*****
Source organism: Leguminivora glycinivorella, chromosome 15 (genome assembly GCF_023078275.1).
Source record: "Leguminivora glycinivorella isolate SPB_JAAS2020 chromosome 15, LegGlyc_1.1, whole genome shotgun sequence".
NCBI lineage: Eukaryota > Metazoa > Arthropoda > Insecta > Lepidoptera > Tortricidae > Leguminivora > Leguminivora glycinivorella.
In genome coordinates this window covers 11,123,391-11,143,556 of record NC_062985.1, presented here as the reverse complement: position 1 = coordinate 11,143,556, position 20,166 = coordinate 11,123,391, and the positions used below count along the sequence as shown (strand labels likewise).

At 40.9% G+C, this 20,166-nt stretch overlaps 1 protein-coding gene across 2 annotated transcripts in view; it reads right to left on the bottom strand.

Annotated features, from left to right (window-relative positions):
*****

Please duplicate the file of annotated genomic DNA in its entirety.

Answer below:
Source organism: Leguminivora glycinivorella, chromosome 15 (genome assembly GCF_023078275.1).
Source record: "Leguminivora glycinivorella isolate SPB_JAAS2020 chromosome 15, LegGlyc_1.1, whole genome shotgun sequence".
NCBI lineage: Eukaryota > Metazoa > Arthropoda > Insecta > Lepidoptera > Tortricidae > Leguminivora > Leguminivora glycinivorella.
In genome coordinates this window covers 11,123,391-11,143,556 of record NC_062985.1, presented here as the reverse complement: position 1 = coordinate 11,143,556, position 20,166 = coordinate 11,123,391, and the positions used below count along the sequence as shown (strand labels likewise).

At 40.9% G+C, this 20,166-nt stretch overlaps 1 protein-coding gene across 2 annotated transcripts in view; it reads right to left on the bottom strand.

Annotated features, from left to right (window-relative positions):